"What?" Mattie said, but Fishenchips nudged Bergil, his eyes widening; he knew that distant look by now.
 
No doubt, no doubt, worthy scion of Míryave. But never turn your back on...
 
"Don't you DARE speak the name of Míryave! You did everything in your power to try and crush her crown!"
 
Mattie's eyes widened and she backed away, as Fishenchips and Bergil both rose from their seats, attention riveted on their master. Sauron persisted, Never turn your back on power, my already-powerful little friend. You have need of every aid that you can find, considering the work ahead of you. The lovely, loathsome voice grew rich with relish as it said, Look at them, all around you. You could speak to them, if you chose, with a dragon's tongue. You could make them do ANYTHING.
 
Frodo watched his friends, watching his struggle. "But...but I do not want..."
 
Oh? Do you not? Did it not take an onslaught of young dragons to inspire the villagers to bestir themselves to do your full bidding, even though you exhorted them for their own survival? Iluvatar made simple creatures, flawed from the beginning--lazy, obstinate, never comprehending their own best interest. Those few who transcend the errors of their making MUST take the reins, rule the lives of those who cannot rule themselves, or all shall fall to chaos. I tell you, Frodo, Seaside was a thriving port in my day--look what they have done to it without me!
 
"We have debated this before; your people still prefer starvation over your kind of rule."
 
Then let them starve! The voice lost its suavity, but soon regained it. But you could still find them useful, once you rendered them pliable. Like the Mayor--the most obstinate of all. Wouldn't you like it if, for the price of a few seductive words, you could...and then the voice broke off into chuckles. Ah. I see you have already sampled her charms and found them wanting.
 
"Oh you filth. You stay out of my private thoughts!"
 
Now now, my dearest friend. Let there be no secrets between us. You, at least, cannot have any."
 
"SHUT UP!" Fishenchips backed into the table at the shout and knocked a dish to the floor but Frodo kept on glaring into the fire like he hadn't heard the crash. One of the coals looked remarkably like an eye...
 
Not dear Aloe, then? This creature beside you, perhaps? Ahhhhhh yes! There the feelings rise, the chemistry in the blood which you so quaintly take for love. But she is too thin for your tastes, is she not? Not much curve to her?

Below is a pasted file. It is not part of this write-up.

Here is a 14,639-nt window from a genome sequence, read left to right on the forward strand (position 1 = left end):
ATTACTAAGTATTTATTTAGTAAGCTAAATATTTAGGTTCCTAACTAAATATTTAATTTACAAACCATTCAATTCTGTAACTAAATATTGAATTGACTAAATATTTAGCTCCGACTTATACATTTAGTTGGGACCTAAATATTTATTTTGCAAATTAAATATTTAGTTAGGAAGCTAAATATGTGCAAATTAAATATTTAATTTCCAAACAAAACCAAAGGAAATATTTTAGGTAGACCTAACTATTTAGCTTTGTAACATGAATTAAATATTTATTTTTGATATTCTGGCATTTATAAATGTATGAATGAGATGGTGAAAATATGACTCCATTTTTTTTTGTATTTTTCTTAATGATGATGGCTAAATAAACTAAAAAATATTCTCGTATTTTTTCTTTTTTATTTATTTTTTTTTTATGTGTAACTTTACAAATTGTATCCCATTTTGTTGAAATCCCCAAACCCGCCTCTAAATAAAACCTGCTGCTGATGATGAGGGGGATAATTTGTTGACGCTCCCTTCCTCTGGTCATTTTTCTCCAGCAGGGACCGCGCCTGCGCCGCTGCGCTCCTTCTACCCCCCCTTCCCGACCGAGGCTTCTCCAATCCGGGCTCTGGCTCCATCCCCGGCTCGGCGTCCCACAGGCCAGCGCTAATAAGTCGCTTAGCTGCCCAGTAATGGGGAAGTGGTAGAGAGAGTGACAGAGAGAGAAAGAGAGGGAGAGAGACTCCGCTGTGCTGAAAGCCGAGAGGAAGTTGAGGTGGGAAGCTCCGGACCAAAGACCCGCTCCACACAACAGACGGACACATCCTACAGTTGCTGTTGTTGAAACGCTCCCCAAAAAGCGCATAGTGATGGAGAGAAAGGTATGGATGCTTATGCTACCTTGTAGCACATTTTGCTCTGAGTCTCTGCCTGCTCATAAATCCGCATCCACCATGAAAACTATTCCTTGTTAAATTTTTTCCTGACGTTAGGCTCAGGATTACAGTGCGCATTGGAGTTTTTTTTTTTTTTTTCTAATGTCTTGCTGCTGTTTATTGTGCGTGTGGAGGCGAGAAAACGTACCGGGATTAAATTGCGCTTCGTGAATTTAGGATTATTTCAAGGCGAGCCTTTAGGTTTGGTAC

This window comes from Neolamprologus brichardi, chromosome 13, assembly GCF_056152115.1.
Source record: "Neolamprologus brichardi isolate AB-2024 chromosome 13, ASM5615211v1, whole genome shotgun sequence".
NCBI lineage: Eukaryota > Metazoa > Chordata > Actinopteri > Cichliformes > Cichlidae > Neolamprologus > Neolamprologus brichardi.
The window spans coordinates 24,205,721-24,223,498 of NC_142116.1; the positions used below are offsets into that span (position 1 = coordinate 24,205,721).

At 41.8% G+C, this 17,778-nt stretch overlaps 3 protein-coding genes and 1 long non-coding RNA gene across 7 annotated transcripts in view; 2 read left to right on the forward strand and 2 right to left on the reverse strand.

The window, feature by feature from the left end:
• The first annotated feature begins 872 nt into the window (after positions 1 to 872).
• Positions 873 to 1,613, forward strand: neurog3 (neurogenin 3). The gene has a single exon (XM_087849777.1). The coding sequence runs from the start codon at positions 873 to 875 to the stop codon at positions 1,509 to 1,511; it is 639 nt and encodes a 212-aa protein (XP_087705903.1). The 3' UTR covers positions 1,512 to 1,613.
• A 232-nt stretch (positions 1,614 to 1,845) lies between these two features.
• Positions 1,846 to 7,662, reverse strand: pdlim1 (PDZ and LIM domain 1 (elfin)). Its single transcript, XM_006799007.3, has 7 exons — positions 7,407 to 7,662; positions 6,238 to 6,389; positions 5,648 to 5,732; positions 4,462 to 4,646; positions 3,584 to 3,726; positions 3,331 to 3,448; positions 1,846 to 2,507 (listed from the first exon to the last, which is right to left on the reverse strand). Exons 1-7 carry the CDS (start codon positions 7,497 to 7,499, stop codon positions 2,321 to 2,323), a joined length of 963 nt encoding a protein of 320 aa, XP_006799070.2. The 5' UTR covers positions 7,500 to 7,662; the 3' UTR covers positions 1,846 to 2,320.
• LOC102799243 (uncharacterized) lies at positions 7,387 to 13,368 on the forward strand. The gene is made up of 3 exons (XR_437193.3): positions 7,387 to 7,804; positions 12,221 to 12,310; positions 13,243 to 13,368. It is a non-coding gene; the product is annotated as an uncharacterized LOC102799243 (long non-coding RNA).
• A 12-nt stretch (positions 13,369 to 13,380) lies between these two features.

"Stop perusing her like a piece of meat!" But even as he said it he salivated with dragon-thoughts.
 
You could change all that, you know.
 
Frodo caught his breath. His lips barely shaped the words, "What do you mean?"
 
By dragon-power, of course. When I said that you can, if you allow it, persuade anyone to do anything, I meant it. You could persuade her to love you more than poppies.
 
He did not trust what Mattie's eyes might read upon his lips. In silence he thought,"You mean I could free her?"
 
You could at least transfer her over into your own possession. Even I could not stop you. And admit it--wouldn't you be a kindlier master than I myself? She would fatten under your influence, the bloom would come back into her cheeks, her eyes would sparkle. She would regain full health, and live as long as you fancied her. If you wish, you could even persuade her to believe that she loved you--intensely, completely, helplessly. She would be yours, and you would take good care of her...you would, wouldn't you? Not that it matters to me what you do with your own...
 
Frodo sat there, speechless.
 
Feel the power, Frodo. And that fool, Leech, treats it like a disease!
 
Frodo blinked, and grew aware that Bergil had been talking for awhile, as he strapped on his sword and then put on his cloak. "...not that far to go in the night; I can do this. Elenaril will know what to do."
 
"Oh no," Frodo said lightly, though his voice shook just a little. "You needn't disturb her." Then his voice grew richer, more beguiling somehow, as he said, "This is her night, after all, Bergil. You wouldn't want to deprive her of her night, would you? Not after all that she has suffered. She has had so little joy these many years."
 
Bergil winced, for though Frodo had spoken gently, the man obviously heard rebuke in the words. "But Frodo, you need..."
 
"I know what I need, dear friend. Hobbits command a strength unknown to men. Do you remember?" And a memory sprang up between them, of Frodo tugging Bergil to his feet when the fever raged within them both. When Bergil turned wounded eyes to him the hobbit sounded comforting, forgiving, as he said, "You needn't worry, faithful servant; I can handle it." And Frodo watched, only distantly surprised, as the Ranger hung his cloak back up and undid his sword.